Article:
Team-mates turn on Armstrong

2012-10-11 09:08

New York - Lance Armstrong said he wanted to see the names of his accusers. The US Anti-Doping Agency (USADA) gave him 26, including 11 former team-mates.

GALLERY: Lance Armstrong highs and lows

The world's most famous cyclist said he wanted to see the hard evidence that he was a doper. The agency gave him that, too: About 200 pages filled with vivid details - from the hotel rooms that riders transformed into makeshift blood-transfusion centres to the way Armstrong's former wife rolled cortisone pills into foil and handed them out to all the cyclists.

In all, a USADA report released on Wednesday gives the most detailed, unflinching portrayal yet of Armstrong as a man who, day after day, week after week, year after year, spared no expense - financially, emotionally or physically - to win the seven Tour de France titles that the anti-doping agency has ordered taken away.

It presents as matter-of-fact reality that winning and doping went hand-in-hand in cycling and that Armstrong was the focal point of a big operation, running teams that were the best at getting it done without getting caught. Armstrong won the Tour as leader of the US Postal Service team from 1999-2004 and again in 2005 with the Discovery Channel as the primary sponsor.

USADA said the path Armstrong chose to pursue his goals "ran far outside the rules."

It accuses him of depending on performance-enhancing drugs to fuel his victories and "more ruthlessly, to expect and to require that his team-mates" do the same. Among the 11 former team-mates who testified against Armstrong are George Hincapie, Tyler Hamilton and Floyd Landis.

USADA Chief Executive Travis Tygart said the cyclists were part of "the most sophisticated, professionalised and successful doping program that sport has ever seen."

Armstrong did not fight the USADA charges, but insists he never cheated.

His attorney, Tim Herman, called the report "a one-sided hatchet job - a taxpayer funded tabloid piece rehashing old, disproved, unreliable allegations based largely on axe-grinders, serial perjurers, coerced testimony, sweetheart deals and threat-induced stories."

Aware of the criticism his agency has faced from Armstrong and his legion of followers, Tygart insisted his group handled this case under the same rules as any other. Armstrong was given the chance to take his case to arbitration and declined, choosing in August to accept the sanctions instead, he noted.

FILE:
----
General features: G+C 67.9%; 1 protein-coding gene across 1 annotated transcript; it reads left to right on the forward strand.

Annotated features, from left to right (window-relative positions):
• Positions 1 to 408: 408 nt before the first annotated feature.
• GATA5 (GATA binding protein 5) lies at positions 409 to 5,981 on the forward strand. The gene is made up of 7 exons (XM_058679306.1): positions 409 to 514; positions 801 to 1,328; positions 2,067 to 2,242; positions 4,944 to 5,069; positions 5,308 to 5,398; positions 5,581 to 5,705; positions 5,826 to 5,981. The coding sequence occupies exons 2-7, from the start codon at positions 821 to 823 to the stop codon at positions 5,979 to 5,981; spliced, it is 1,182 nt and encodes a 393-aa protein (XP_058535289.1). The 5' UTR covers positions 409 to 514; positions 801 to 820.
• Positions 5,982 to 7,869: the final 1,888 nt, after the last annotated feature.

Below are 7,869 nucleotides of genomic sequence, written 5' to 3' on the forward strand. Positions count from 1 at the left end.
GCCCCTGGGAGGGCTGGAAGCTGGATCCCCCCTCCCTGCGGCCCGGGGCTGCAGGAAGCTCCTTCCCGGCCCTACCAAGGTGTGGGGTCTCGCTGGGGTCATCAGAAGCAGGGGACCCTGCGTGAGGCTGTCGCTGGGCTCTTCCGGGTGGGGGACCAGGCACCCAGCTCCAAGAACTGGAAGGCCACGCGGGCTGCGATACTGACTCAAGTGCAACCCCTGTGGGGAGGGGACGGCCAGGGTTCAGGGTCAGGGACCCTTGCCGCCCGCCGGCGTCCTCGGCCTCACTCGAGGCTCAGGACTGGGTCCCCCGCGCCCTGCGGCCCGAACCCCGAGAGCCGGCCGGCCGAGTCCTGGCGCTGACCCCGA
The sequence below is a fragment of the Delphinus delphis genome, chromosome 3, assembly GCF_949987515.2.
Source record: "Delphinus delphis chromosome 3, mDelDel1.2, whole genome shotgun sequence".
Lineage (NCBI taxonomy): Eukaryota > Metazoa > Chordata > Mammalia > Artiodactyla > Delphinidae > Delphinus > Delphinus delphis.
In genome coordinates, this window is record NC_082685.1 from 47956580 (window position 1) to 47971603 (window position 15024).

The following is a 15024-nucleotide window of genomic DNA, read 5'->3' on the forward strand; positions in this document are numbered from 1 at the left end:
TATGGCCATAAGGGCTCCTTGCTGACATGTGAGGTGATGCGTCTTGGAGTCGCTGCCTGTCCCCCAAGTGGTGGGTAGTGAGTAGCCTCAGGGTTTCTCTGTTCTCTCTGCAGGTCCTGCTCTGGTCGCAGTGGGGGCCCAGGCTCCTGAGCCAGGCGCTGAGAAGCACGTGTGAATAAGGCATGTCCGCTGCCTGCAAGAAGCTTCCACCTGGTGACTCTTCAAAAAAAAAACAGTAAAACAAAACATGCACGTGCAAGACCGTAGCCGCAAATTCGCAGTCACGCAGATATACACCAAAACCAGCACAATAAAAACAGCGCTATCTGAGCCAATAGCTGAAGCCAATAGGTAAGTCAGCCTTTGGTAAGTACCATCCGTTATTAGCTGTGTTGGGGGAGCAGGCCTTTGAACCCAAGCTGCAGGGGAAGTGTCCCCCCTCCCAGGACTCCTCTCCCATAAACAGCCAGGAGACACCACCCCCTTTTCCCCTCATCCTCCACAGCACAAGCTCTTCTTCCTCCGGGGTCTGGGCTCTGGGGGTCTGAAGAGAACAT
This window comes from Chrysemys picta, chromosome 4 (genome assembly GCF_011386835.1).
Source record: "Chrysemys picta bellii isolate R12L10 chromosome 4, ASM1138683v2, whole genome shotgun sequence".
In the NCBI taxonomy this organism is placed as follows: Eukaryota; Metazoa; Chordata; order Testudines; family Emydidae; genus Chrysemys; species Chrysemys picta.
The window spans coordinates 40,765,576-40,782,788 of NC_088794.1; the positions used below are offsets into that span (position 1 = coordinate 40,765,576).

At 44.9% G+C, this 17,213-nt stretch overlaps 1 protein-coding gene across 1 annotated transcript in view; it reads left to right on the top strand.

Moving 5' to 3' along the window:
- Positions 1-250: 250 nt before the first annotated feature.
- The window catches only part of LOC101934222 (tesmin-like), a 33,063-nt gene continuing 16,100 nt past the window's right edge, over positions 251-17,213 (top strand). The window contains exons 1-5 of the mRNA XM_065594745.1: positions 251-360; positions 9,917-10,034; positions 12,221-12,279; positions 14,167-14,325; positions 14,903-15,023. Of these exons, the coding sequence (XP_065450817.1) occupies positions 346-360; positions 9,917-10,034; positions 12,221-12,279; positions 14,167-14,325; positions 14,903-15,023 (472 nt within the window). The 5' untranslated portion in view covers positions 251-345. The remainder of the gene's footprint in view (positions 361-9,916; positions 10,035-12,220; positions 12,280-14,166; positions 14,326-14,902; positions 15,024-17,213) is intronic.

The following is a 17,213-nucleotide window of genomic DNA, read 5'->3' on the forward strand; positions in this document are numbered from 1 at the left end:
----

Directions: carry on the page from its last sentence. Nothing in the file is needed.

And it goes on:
"We focused solely on finding the truth without being influenced by celebrity or non-celebrity, threats, personal attacks or political pressure because that is what clean athletes deserve and demand," Tygart said.

The report called the evidence "as strong or stronger than any case brought in USADA's 12 years of existence."

In a letter sent to USADA attorneys on Tuesday, Herman dismissed any evidence provided by Landis and Hamilton, saying the riders are "serial perjurers and have told diametrically contradictory stories under oath."

The testimony of Hincapie, one of Armstrong's closest and most loyal team-mates through the years, was one of the report's new revelations.

"I would have been much more comfortable talking only about myself, but understood that I was obligated to tell the truth about everything I knew. So that is what I did," Hincapie said of his testimony to federal investigators and USADA.

His two-page statement did not mention Armstrong by name. Neither did statements from three other team-mates-turned-witnesses, all of whom said this was a difficult-but-necessary process.

"I have failed and I have succeeded in one of the most humbling sports in the world," Christian Vande Velde said. "And today is the most humbling moment of my life."

Tygart said evidence from 26 people, including 15 riders with knowledge of the US Postal Service team's doping activities, provided material for the report. The agency also interviewed Frankie Andreu, Michael Barry, Tom Danielson, Levi Leipheimer, Stephen Swart, Jonathan Vaughters and David Zabriskie. Andreu's wife, Betsy, was another key witness. She has been one of Armstrong's most consistent and unapologetic critics.

"It took tremendous courage for the riders on the USPS Team and others to come forward and speak truthfully," Tygart said.

In some ways, the USADA report simply pulls together and amplifies allegations that have followed Armstrong ever since he beat cancer and won the Tour for the first time. At various times and in different forums, Landis, Hamilton and others have said that Armstrong encouraged doping on his team and used banned substances himself.